In mid-August, at our regular fruit juice stand in Tel Aviv’s Carmel market, I made my order and went to buy a bouquet of flowers. On my return, the fruiterer noted that flowers are bought on Friday but this was Wednesday.
“What’s the event?” I explained that it was our Golden Wedding.
He retorted, “50 years and you buy a bunch of flowers?! Take your wife somewhere special.”
“We’re going to Mongolia,” I said.
“What’s in Mongolia?”
“Desert, camels, tents.”
“So you could go to the Negev! How do you get [to Mongolia]?”
“By train from Beijing.”
He ended triumphantly, “You work for Wiesenthal; there must be Nazis over there?”
“You never know,” I concluded.
On arrival in the capital, Ulan Bataar (The Black Hero) – a city of 1.5 million, or 50% of the national population – one is struck by the massive colorful construction among drab Soviet-style tenements, dotted by the ubiquitous nomadic “ger” (in Russian “yurt”) family tents.
Mongolia is a land mass locked in between Russia and China. Despite 90% trade dependence on China, there is openly expressed disdain for Beijing. The current president, a Russophile, seeks to diversify commerce increasingly with Moscow.
We first met with mutual friends former parliamentarian and Women’s Rights champion Enkhtuya Oidov and her son, Budruun Gardi, an anti-poverty NGO director. (In Mongolia there are no surnames, only – as in Russia – patronymics.) Educated in Communist East Germany, Enkhtuya spoke of the 70 years of Mongolia as a Soviet satellite.
“All religion was forbidden, 30,000 Buddhist monks shot and the temples destroyed.”
Despite this background, post-Soviet Mongolia feels closest to post-Soviet Russia. The script is Cyrillic, Russian is spoken by the older generation and the statutes celebrate the historic alliance against Japan in “the Great Patriotic War” (World War II). Judaism is not recognized as a religion and the Holocaust is still practically unknown.
The standard-bearer for the Jews in Mongolia is Sumati Luvsandendev, a public opinion pollster often associated with Gallup. His mother, a Jewish fugitive from Latvia, and his father, a professor of Mongolian language on assignment in Paris, gave Sumati exposure to the West, and a non-conformist intellectual appetite.
With the family’s repatriation, he was raised in the Soviet system. In 1989 to 1991 Perestroika, the fall of the Berlin Wall, end of the Soviet Union and independence for the satellites led to a wave of Western Jewish organizations and rabbis seeking members of the tribe, and especially Holocaust survivors.
My own beat was formerly known as the Warsaw Pact countries of Eastern Europe.
There was the fear of resurgent nationalism and rehabilitation of anti-Bolshevik heroes that happened to be Nazi collaborators.
Together with the “stans” (Uzbek, Tajik, Turkmen, etc.), Mongolia was off the beaten track.
Sumati got the call in 2003 to represent “Mongolian Jewry” at the Euroasian Jewish Congress. Next came Chabad and others.
He explained the history of a Jewish presence in his country: • Legends of the Khazars • The route to Kai-Feng in China • Russian Jews during the post-Revolution Civil War, wiped out by the anti-revolutionary, antisemitic Whites • The 70 years as a Soviet satellite, when Jews were recognized only as “nationalnost Yevrei,” an ethnic nationality. This status persists in independent Mongolia.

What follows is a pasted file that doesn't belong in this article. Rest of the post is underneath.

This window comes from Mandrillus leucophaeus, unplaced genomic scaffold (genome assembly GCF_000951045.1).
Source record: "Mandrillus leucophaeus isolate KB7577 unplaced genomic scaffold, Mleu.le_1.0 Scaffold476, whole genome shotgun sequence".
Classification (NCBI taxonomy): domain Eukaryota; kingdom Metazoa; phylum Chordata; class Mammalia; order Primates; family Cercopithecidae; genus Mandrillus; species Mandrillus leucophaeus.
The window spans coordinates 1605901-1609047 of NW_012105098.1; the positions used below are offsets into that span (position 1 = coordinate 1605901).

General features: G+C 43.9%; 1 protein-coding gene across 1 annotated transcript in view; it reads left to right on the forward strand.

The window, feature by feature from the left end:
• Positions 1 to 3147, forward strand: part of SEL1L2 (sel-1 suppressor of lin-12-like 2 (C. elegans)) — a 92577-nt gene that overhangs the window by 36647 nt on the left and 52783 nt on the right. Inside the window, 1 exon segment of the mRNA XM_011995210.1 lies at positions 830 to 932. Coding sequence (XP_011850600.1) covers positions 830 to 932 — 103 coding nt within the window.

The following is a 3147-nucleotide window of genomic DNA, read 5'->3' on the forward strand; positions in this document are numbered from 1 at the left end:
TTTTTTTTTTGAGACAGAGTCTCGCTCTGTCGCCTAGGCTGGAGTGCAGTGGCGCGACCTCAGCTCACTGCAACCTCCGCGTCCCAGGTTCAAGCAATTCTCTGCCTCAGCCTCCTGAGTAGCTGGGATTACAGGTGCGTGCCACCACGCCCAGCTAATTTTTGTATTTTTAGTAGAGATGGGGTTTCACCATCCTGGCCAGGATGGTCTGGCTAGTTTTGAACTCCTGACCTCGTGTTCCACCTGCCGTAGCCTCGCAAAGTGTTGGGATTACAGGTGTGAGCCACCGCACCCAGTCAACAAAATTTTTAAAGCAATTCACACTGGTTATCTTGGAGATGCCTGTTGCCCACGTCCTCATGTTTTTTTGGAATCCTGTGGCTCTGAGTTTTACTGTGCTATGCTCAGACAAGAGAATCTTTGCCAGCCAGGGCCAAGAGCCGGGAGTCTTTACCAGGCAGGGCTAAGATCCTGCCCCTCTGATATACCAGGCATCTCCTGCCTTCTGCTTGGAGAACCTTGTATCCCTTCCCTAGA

“If you are a Jew, you are not a Mongolian.
As most went to Israel, they are Israeli, even if they return to work in Mongolia,” he stressed.
There are, of course, Jews among the expatriate and diplomatic communities, but no facilities. There is also growing interest in inter-faith contact, especially driven by Evangelical Christians.
Five percent of the capital’s population is Sunni Muslim of Kazakh origin. An Islamic plurality exists in the west where, though not contiguous, the Kazakhstan border is across a land finger of 36 kilometers. There has been growing repatriation across the border.
One source spoke of the fear of jihadi radicalization and the appearance of articles and historiography of Buddhist-Muslim conflict.
These include disputed claims that the national hero Chengis (Genghis) Khan had embraced all the tenets of Islam but the hajj, the pilgrimage to Mecca.
Despite this rhetoric, it is clear that Mongolia is a new business frontier. The tremendous array of office and residential towers in construction are financed principally by South Korea and, of course, Chinese contractors. Restaurants and bars are booming.
Mongolians are nomadic, but the Soviets brought them a rigid social model. Breaking free, “they are individualists as expressed in our international sports...: wrestling, archery, riding,” argued the NGO director.
Mongol Sabra-style entrepreneurship is eager for Israeli hi-tech and as trade must follow the flag, the non-resident ambassador of Israel was in Ulan Bataar in early August.
In a country almost without Jews or even knowledge of Jews and certainly unaware of the anti-Israel boycott movement, there is still a flow of antisemitic literature from Russia. But as the younger generation do not speak or read Russian there has been little impact.
Returning to “Nazis,” however, there is indeed a nest in Mongolia of individuals who revere Hitler – but are uninterested in Jews.
Their victims are Chinese workers and Mongolian women who associate with them.
They used to appear in Nazi regalia in public, but no longer since the authorities have cracked down. Our fruit juice vendor in Tel Aviv should feel very relieved.The author is director for international relations of the Simon Wiesenthal Center.
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